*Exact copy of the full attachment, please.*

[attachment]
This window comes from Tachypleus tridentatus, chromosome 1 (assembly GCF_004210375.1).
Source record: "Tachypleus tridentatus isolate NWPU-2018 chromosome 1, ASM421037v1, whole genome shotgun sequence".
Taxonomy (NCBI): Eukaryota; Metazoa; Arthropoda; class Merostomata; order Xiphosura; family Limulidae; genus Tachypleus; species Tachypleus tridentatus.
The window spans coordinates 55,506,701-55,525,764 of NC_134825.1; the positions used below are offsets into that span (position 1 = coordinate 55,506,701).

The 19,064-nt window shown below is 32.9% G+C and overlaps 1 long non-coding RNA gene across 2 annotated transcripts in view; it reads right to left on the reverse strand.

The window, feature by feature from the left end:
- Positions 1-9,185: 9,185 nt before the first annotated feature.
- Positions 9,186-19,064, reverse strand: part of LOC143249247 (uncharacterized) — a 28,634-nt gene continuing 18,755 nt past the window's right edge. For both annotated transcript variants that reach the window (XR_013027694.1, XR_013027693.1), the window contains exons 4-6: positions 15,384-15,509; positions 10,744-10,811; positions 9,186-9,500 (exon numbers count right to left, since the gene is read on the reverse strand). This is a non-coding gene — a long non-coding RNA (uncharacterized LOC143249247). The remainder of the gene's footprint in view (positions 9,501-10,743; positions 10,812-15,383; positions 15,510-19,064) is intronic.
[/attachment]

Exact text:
This window comes from Tachypleus tridentatus, chromosome 1 (assembly GCF_004210375.1).
Source record: "Tachypleus tridentatus isolate NWPU-2018 chromosome 1, ASM421037v1, whole genome shotgun sequence".
Taxonomy (NCBI): Eukaryota; Metazoa; Arthropoda; class Merostomata; order Xiphosura; family Limulidae; genus Tachypleus; species Tachypleus tridentatus.
The window spans coordinates 55,506,701-55,525,764 of NC_134825.1; the positions used below are offsets into that span (position 1 = coordinate 55,506,701).

The 19,064-nt window shown below is 32.9% G+C and overlaps 1 long non-coding RNA gene across 2 annotated transcripts in view; it reads right to left on the reverse strand.

The window, feature by feature from the left end:
- Positions 1-9,185: 9,185 nt before the first annotated feature.
- Positions 9,186-19,064, reverse strand: part of LOC143249247 (uncharacterized) — a 28,634-nt gene continuing 18,755 nt past the window's right edge. For both annotated transcript variants that reach the window (XR_013027694.1, XR_013027693.1), the window contains exons 4-6: positions 15,384-15,509; positions 10,744-10,811; positions 9,186-9,500 (exon numbers count right to left, since the gene is read on the reverse strand). This is a non-coding gene — a long non-coding RNA (uncharacterized LOC143249247). The remainder of the gene's footprint in view (positions 9,501-10,743; positions 10,812-15,383; positions 15,510-19,064) is intronic.